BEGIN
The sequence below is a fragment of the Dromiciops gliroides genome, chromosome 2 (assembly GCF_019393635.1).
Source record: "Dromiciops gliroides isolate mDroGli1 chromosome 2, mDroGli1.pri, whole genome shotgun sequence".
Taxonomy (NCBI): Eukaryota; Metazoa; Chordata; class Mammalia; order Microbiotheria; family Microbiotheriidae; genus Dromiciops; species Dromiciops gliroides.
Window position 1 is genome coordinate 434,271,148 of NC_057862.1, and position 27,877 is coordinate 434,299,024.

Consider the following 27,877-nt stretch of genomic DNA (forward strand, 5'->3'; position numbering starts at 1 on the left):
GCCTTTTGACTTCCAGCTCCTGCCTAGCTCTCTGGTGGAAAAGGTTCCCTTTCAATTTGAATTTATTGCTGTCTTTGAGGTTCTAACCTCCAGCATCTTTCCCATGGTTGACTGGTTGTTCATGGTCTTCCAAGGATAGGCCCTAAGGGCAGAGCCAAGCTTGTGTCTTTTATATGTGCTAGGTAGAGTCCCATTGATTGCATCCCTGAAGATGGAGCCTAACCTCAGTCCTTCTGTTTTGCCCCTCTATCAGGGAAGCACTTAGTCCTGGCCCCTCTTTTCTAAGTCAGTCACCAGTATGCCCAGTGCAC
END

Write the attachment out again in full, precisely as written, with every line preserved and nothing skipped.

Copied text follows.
The sequence below is a fragment of the Dromiciops gliroides genome, chromosome 2 (assembly GCF_019393635.1).
Source record: "Dromiciops gliroides isolate mDroGli1 chromosome 2, mDroGli1.pri, whole genome shotgun sequence".
Taxonomy (NCBI): Eukaryota; Metazoa; Chordata; class Mammalia; order Microbiotheria; family Microbiotheriidae; genus Dromiciops; species Dromiciops gliroides.
Window position 1 is genome coordinate 434,271,148 of NC_057862.1, and position 27,877 is coordinate 434,299,024.

Consider the following 27,877-nt stretch of genomic DNA (forward strand, 5'->3'; position numbering starts at 1 on the left):
GCCTTTTGACTTCCAGCTCCTGCCTAGCTCTCTGGTGGAAAAGGTTCCCTTTCAATTTGAATTTATTGCTGTCTTTGAGGTTCTAACCTCCAGCATCTTTCCCATGGTTGACTGGTTGTTCATGGTCTTCCAAGGATAGGCCCTAAGGGCAGAGCCAAGCTTGTGTCTTTTATATGTGCTAGGTAGAGTCCCATTGATTGCATCCCTGAAGATGGAGCCTAACCTCAGTCCTTCTGTTTTGCCCCTCTATCAGGGAAGCACTTAGTCCTGGCCCCTCTTTTCTAAGTCAGTCACCAGTATGCCCAGTGCAC